Meinte Wildschut

Projectmanager, Nederlandse Spoorwegen

15.15 Change rooms

15.25 Break out sessions round 4

Dion Kotteman
Podium 3 A4 - Nothing as hard as soft controls

Each currently used project approach, the classic as well as the agile, focusses at the standard project risk factors: Budget, Qualified staffing, stable requirements etc. Some of them even add stakeholder management to the equation. Although all these approaches claim to increase project success the reality is different. Independent studies show that the project success ratio was the most stable factor in change management: 28%-29%.  The explanation is simple: we need to incorporate Soft Controls in our approach. And if you think agile working solves it all: agile working requires soft controls just as well!

Dion Kotteman

Owner, Speaker, Former central government CIO

Ariane Moussault
Podium voor de Kunst B4 - Building communities of practice

Communities of practice are groups of people who share a concern or a passion about a topic and who deepen their knowledge and expertise by interacting on an ongoing basis. Their success depends primarily on the voluntary engagement of their members and on the emergence of internal leadership. Informality and autonomy are key for a community to blossom.
Communities of practice prove to be a very effective knowledge strategy. But how to develop that strategy, knowing these success factors?

Ariane Moussault

Independent project management professional

C3 - continuing session C3

16.05 Foyer Break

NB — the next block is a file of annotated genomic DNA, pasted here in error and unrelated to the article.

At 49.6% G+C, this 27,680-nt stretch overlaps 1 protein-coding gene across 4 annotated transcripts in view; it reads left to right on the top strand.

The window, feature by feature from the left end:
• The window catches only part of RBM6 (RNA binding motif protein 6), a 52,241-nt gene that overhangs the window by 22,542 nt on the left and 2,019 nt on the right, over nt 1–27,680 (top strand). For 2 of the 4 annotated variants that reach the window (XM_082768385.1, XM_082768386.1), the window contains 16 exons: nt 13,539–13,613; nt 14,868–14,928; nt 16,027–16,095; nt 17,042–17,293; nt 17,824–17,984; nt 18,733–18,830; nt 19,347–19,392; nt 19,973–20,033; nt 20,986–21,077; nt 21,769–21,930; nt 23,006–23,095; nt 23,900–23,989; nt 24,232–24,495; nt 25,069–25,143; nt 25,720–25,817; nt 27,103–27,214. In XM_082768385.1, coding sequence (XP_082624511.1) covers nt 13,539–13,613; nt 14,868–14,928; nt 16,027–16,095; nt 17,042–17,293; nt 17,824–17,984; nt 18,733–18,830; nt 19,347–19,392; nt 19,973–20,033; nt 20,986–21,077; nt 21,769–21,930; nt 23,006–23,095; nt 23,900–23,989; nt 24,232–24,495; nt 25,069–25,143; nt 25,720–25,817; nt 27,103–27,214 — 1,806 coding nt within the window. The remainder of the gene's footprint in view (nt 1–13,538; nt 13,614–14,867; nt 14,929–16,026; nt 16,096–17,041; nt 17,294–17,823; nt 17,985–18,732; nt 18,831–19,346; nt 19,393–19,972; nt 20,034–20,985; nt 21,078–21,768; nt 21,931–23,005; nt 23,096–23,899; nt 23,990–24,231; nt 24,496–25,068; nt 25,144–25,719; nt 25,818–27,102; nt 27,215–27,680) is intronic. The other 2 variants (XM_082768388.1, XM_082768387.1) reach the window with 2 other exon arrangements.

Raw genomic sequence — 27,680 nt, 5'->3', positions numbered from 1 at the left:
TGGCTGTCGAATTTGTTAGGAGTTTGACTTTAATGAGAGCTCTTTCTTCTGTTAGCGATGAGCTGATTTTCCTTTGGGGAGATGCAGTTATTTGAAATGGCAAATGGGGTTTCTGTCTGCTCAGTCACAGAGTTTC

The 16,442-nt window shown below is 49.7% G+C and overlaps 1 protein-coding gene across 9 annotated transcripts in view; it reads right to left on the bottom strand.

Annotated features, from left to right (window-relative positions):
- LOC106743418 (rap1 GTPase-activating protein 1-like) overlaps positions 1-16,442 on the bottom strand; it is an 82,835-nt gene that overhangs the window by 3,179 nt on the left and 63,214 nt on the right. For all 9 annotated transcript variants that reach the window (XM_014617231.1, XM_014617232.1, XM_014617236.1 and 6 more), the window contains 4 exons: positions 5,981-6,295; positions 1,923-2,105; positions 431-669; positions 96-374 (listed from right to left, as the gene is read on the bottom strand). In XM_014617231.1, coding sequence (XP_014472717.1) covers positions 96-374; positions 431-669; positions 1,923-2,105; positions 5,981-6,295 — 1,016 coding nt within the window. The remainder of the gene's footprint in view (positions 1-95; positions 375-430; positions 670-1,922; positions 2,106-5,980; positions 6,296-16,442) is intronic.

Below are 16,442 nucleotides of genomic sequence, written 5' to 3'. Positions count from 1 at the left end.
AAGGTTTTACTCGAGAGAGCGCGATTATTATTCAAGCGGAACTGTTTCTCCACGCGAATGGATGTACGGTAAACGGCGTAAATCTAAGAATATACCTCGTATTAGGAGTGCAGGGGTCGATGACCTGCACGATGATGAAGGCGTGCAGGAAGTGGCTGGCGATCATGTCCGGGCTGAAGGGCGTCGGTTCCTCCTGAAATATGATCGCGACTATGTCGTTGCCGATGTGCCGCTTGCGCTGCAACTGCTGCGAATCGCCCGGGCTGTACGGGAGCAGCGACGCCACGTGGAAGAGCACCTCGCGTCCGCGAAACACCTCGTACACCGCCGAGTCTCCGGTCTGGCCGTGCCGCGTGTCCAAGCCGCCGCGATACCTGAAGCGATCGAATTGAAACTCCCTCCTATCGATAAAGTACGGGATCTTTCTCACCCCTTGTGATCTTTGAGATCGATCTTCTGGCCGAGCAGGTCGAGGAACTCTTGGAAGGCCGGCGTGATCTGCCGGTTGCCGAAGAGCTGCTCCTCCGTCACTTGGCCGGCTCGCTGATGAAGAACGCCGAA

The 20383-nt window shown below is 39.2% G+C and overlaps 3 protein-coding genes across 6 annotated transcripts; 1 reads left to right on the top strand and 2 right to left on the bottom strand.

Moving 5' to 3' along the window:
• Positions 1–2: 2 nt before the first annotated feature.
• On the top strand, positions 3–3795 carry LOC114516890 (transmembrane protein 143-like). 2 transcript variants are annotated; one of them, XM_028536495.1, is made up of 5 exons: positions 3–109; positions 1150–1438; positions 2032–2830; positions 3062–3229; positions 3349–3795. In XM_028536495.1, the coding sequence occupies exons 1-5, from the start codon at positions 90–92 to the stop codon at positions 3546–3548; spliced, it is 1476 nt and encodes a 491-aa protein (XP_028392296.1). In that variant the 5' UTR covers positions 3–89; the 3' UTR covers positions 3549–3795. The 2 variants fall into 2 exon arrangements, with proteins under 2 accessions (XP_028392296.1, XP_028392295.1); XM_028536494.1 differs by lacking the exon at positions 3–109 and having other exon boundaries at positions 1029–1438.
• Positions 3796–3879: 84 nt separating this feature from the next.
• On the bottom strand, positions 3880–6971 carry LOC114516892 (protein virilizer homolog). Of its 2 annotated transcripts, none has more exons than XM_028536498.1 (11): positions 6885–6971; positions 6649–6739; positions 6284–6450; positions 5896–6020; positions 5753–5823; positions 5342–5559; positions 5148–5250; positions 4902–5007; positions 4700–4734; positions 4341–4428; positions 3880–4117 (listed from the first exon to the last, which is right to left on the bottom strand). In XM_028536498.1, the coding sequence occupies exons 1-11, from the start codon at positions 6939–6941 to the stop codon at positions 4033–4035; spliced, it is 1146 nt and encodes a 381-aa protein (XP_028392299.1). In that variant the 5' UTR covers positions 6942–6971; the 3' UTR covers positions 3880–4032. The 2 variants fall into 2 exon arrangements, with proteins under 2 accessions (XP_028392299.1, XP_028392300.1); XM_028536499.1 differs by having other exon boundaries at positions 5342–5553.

Bill Richardson
16.35 Podium 3 Keynote: Why Every Project Manager Needs to Think Capability Not Only Skill

Learn how information overload, the pace of new technology introduction and the accelerating need for cross cultural intelligence are reshaping how project managers need to prepare for their future including where to invest professional development resources. Even the traditional skillareas of planning, control and execution now require a more broadly-based capability approach that wraps in having the right mindset as well as proficiency in the right tool sets. With advances in technology, even at the basic work management level, project managers need to demonstrate learning agility. This includes not only choosing the right tool(s) but also how to implement them effectively especially across organization and geographic boundaries at both the individual and team level. Novel has become the new normal and clients are expecting top tier results first time. Bottom line, what got you where you are, is not going to get to there!

Bill Richardson

Speaker, Author and Corporate Trainer

Thomas Swaak
17.15 Podium 3 Wrap up
Thomas Swaak

17.20 Foyer Drinks at exhibition